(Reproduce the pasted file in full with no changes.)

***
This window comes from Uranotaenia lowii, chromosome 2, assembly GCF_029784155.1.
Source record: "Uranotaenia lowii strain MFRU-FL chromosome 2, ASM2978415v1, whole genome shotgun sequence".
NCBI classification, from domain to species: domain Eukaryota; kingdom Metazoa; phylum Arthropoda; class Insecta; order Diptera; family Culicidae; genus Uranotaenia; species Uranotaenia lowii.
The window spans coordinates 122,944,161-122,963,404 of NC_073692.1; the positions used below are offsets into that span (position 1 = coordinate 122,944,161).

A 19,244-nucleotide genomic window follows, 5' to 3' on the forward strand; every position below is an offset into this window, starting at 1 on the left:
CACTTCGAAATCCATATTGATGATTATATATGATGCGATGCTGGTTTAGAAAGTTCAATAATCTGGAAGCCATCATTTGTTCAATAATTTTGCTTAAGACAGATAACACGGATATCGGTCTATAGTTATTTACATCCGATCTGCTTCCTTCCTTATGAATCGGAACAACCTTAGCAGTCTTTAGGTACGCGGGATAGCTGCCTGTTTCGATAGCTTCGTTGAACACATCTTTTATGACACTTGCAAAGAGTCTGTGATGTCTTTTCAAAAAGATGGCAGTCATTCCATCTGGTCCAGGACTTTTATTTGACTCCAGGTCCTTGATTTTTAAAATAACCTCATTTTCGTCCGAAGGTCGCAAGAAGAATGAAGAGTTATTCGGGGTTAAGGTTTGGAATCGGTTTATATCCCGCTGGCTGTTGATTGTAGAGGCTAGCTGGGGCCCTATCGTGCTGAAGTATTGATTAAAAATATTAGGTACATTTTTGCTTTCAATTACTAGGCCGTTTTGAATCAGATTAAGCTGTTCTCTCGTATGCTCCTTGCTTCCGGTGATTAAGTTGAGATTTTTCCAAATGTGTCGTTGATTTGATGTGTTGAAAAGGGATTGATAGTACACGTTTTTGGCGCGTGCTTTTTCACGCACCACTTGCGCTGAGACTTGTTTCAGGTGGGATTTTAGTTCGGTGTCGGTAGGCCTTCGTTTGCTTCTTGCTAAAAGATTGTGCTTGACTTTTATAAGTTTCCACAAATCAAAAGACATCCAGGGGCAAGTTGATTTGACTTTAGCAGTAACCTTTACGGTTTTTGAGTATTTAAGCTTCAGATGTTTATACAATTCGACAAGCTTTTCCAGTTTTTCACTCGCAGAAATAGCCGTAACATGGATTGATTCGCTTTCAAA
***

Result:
This window comes from Uranotaenia lowii, chromosome 2, assembly GCF_029784155.1.
Source record: "Uranotaenia lowii strain MFRU-FL chromosome 2, ASM2978415v1, whole genome shotgun sequence".
NCBI classification, from domain to species: domain Eukaryota; kingdom Metazoa; phylum Arthropoda; class Insecta; order Diptera; family Culicidae; genus Uranotaenia; species Uranotaenia lowii.
The window spans coordinates 122,944,161-122,963,404 of NC_073692.1; the positions used below are offsets into that span (position 1 = coordinate 122,944,161).

A 19,244-nucleotide genomic window follows, 5' to 3' on the forward strand; every position below is an offset into this window, starting at 1 on the left:
CACTTCGAAATCCATATTGATGATTATATATGATGCGATGCTGGTTTAGAAAGTTCAATAATCTGGAAGCCATCATTTGTTCAATAATTTTGCTTAAGACAGATAACACGGATATCGGTCTATAGTTATTTACATCCGATCTGCTTCCTTCCTTATGAATCGGAACAACCTTAGCAGTCTTTAGGTACGCGGGATAGCTGCCTGTTTCGATAGCTTCGTTGAACACATCTTTTATGACACTTGCAAAGAGTCTGTGATGTCTTTTCAAAAAGATGGCAGTCATTCCATCTGGTCCAGGACTTTTATTTGACTCCAGGTCCTTGATTTTTAAAATAACCTCATTTTCGTCCGAAGGTCGCAAGAAGAATGAAGAGTTATTCGGGGTTAAGGTTTGGAATCGGTTTATATCCCGCTGGCTGTTGATTGTAGAGGCTAGCTGGGGCCCTATCGTGCTGAAGTATTGATTAAAAATATTAGGTACATTTTTGCTTTCAATTACTAGGCCGTTTTGAATCAGATTAAGCTGTTCTCTCGTATGCTCCTTGCTTCCGGTGATTAAGTTGAGATTTTTCCAAATGTGTCGTTGATTTGATGTGTTGAAAAGGGATTGATAGTACACGTTTTTGGCGCGTGCTTTTTCACGCACCACTTGCGCTGAGACTTGTTTCAGGTGGGATTTTAGTTCGGTGTCGGTAGGCCTTCGTTTGCTTCTTGCTAAAAGATTGTGCTTGACTTTTATAAGTTTCCACAAATCAAAAGACATCCAGGGGCAAGTTGATTTGACTTTAGCAGTAACCTTTACGGTTTTTGAGTATTTAAGCTTCAGATGTTTATACAATTCGACAAGCTTTTCCAGTTTTTCACTCGCAGAAATAGCCGTAACATGGATTGATTCGCTTTCAAA